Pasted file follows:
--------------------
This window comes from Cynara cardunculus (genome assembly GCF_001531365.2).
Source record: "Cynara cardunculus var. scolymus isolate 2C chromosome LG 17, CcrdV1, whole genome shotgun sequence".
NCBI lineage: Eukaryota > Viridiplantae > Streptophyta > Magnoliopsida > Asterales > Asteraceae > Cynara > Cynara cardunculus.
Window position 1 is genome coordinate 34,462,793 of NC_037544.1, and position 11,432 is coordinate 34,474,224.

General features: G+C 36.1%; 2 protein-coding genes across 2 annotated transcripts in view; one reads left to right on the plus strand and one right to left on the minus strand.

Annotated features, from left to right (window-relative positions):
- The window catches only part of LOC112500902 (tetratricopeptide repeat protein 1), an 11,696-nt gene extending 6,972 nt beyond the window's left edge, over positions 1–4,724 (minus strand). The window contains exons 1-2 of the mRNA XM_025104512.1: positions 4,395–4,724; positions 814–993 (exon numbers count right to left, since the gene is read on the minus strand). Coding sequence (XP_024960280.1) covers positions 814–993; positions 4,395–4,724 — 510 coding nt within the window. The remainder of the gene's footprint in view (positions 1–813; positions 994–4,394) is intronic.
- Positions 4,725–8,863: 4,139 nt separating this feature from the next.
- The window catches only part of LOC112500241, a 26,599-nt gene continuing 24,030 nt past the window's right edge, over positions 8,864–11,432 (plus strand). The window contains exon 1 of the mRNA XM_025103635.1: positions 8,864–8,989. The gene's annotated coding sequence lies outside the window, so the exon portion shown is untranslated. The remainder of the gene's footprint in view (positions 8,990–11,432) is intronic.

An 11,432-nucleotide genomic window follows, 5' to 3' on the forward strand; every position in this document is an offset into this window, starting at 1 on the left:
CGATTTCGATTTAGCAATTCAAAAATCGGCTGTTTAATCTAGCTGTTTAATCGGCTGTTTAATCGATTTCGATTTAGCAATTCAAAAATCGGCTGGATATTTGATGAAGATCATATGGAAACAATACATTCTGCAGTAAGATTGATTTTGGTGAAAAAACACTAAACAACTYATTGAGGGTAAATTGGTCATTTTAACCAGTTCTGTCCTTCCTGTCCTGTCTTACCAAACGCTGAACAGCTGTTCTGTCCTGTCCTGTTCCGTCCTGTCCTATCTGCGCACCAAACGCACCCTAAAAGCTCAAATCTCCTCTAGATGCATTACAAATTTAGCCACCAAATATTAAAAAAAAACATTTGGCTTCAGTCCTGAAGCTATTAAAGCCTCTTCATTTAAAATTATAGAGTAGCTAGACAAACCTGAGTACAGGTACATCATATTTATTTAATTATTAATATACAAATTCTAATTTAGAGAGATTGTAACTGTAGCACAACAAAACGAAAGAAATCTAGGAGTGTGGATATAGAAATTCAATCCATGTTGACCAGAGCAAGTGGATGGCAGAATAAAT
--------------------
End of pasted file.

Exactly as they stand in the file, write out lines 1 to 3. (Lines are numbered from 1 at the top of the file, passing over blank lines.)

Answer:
This window comes from Cynara cardunculus (genome assembly GCF_001531365.2).
Source record: "Cynara cardunculus var. scolymus isolate 2C chromosome LG 17, CcrdV1, whole genome shotgun sequence".
NCBI lineage: Eukaryota > Viridiplantae > Streptophyta > Magnoliopsida > Asterales > Asteraceae > Cynara > Cynara cardunculus.